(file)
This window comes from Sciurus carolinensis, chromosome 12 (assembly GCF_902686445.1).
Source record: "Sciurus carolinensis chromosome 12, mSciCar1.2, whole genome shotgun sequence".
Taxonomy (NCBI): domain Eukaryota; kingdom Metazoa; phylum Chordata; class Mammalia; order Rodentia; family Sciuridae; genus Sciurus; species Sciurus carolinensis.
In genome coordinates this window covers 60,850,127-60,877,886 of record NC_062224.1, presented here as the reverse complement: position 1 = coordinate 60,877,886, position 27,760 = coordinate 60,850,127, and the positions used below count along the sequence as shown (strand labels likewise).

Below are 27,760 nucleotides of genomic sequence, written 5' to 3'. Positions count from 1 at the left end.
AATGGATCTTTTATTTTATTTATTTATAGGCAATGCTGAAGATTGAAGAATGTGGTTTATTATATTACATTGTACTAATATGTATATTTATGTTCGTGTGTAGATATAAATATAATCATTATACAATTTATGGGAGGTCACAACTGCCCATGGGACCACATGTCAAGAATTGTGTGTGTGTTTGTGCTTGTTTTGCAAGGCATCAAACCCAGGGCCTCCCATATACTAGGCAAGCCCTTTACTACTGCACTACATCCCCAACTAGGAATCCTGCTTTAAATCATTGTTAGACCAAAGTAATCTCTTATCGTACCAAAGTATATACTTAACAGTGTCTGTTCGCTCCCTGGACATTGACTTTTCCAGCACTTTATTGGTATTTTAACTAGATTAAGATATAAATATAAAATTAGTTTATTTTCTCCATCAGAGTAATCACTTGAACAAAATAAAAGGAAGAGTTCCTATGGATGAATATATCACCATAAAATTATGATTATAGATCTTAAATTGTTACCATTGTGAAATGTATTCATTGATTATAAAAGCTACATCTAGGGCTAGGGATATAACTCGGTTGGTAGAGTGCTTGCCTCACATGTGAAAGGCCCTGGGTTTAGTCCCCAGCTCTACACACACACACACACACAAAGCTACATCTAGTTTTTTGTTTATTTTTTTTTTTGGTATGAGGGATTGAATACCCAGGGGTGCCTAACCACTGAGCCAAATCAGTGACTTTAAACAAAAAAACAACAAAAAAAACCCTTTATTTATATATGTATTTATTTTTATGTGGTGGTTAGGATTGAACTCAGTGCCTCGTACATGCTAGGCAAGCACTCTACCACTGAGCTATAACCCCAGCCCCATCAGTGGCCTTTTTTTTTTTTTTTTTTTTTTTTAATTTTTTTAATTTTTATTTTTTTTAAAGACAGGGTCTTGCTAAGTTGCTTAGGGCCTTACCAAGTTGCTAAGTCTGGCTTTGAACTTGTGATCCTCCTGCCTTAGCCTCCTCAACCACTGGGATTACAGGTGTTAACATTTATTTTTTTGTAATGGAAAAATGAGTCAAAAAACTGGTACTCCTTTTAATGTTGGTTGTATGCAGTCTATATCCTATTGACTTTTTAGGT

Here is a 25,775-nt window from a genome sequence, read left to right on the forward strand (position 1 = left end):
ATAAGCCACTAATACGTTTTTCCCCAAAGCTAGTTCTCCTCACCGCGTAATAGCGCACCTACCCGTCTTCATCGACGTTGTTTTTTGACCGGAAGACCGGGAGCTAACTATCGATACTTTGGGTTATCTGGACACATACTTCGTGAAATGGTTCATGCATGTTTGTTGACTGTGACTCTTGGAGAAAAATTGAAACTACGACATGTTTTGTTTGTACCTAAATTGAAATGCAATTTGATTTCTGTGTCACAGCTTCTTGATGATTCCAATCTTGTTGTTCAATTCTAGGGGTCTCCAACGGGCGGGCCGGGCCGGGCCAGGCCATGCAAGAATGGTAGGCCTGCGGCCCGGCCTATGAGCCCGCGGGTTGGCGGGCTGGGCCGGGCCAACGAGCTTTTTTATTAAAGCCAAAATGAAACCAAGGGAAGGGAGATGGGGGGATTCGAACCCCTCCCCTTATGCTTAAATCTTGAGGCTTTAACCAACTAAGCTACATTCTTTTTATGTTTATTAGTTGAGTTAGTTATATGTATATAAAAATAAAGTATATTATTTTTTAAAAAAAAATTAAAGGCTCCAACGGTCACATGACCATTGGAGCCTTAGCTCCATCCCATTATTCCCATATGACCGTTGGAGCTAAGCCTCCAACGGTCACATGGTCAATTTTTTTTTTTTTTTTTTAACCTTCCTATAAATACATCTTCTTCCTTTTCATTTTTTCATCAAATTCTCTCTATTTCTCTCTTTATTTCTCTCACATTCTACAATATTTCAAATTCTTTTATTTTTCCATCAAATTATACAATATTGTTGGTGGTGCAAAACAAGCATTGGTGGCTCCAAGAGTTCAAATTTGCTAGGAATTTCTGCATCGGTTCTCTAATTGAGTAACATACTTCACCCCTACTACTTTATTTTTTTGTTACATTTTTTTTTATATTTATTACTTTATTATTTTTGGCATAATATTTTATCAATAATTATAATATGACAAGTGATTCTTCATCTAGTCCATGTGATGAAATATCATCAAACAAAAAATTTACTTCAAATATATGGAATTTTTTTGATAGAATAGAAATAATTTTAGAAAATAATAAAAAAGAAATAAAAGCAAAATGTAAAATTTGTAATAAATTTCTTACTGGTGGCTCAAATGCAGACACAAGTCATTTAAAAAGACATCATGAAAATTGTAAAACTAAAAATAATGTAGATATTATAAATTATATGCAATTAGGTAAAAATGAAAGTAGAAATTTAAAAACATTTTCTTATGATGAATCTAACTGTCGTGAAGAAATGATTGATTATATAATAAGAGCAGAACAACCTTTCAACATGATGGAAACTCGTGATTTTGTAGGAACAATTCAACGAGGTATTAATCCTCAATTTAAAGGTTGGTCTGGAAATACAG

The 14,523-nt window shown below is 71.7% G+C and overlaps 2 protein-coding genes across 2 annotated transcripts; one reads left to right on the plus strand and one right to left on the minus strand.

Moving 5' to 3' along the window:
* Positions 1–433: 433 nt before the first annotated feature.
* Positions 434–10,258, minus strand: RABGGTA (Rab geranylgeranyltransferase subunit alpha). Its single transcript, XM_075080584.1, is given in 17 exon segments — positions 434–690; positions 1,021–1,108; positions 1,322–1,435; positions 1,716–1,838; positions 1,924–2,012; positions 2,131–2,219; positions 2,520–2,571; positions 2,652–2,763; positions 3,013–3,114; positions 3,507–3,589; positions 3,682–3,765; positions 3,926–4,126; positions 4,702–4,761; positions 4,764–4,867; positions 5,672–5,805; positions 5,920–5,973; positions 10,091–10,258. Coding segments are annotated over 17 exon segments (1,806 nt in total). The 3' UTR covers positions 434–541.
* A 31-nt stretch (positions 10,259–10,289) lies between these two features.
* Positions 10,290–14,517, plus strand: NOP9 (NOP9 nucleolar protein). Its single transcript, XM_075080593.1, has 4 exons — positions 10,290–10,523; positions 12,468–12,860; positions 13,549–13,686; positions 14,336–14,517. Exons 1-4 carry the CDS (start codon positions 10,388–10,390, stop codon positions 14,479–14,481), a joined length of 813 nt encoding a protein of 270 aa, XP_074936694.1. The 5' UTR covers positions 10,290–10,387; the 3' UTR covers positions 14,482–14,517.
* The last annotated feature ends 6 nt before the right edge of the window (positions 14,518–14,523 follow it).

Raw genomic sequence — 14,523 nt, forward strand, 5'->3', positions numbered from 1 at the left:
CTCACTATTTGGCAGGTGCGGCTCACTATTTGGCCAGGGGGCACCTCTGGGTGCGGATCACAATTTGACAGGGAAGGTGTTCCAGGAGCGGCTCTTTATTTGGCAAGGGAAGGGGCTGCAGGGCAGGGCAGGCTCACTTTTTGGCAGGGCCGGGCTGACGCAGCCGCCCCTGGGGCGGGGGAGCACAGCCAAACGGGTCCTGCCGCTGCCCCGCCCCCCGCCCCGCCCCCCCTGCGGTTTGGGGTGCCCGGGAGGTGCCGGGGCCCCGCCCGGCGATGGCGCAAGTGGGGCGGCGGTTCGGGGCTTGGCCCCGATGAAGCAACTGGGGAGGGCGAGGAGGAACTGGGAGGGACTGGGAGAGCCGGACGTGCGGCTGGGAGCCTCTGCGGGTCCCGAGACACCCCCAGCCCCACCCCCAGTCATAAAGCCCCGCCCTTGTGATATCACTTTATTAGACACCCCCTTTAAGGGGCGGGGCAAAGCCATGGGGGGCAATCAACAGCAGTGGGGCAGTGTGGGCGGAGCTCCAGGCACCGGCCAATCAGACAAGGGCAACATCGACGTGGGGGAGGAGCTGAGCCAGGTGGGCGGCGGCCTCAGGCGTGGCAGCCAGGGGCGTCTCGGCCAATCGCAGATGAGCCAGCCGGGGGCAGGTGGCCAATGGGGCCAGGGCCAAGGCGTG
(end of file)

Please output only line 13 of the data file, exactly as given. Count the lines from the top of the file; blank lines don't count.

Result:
* A 31-nt stretch (positions 10,259–10,289) lies between these two features.